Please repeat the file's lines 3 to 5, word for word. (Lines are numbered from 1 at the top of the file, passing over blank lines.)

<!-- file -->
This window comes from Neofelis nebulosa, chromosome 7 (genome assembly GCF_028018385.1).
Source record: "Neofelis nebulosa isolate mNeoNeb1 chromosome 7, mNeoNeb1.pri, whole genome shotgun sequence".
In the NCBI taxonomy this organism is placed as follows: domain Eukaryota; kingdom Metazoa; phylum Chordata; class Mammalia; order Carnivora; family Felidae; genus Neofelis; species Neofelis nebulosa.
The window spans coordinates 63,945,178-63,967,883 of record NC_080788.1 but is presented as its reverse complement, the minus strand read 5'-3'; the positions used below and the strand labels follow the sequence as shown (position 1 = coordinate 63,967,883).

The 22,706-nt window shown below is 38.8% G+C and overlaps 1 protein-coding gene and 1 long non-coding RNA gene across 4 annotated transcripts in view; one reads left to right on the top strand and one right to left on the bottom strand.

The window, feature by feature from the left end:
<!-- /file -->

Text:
In the NCBI taxonomy this organism is placed as follows: domain Eukaryota; kingdom Metazoa; phylum Chordata; class Mammalia; order Carnivora; family Felidae; genus Neofelis; species Neofelis nebulosa.
The window spans coordinates 63,945,178-63,967,883 of record NC_080788.1 but is presented as its reverse complement, the minus strand read 5'-3'; the positions used below and the strand labels follow the sequence as shown (position 1 = coordinate 63,967,883).

The 22,706-nt window shown below is 38.8% G+C and overlaps 1 protein-coding gene and 1 long non-coding RNA gene across 4 annotated transcripts in view; one reads left to right on the top strand and one right to left on the bottom strand.